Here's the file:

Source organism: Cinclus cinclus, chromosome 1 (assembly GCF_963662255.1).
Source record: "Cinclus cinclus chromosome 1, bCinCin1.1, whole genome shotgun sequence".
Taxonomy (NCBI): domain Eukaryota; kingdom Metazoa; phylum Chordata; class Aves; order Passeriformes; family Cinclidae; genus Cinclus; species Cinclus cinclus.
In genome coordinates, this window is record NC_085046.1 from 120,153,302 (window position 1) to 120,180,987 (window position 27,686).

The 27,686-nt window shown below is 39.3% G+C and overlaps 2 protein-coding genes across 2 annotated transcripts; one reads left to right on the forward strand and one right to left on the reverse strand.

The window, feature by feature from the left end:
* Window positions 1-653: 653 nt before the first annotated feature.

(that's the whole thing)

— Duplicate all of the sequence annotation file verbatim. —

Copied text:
Source organism: Cinclus cinclus, chromosome 1 (assembly GCF_963662255.1).
Source record: "Cinclus cinclus chromosome 1, bCinCin1.1, whole genome shotgun sequence".
Taxonomy (NCBI): domain Eukaryota; kingdom Metazoa; phylum Chordata; class Aves; order Passeriformes; family Cinclidae; genus Cinclus; species Cinclus cinclus.
In genome coordinates, this window is record NC_085046.1 from 120,153,302 (window position 1) to 120,180,987 (window position 27,686).

The 27,686-nt window shown below is 39.3% G+C and overlaps 2 protein-coding genes across 2 annotated transcripts; one reads left to right on the forward strand and one right to left on the reverse strand.

The window, feature by feature from the left end:
* Window positions 1-653: 653 nt before the first annotated feature.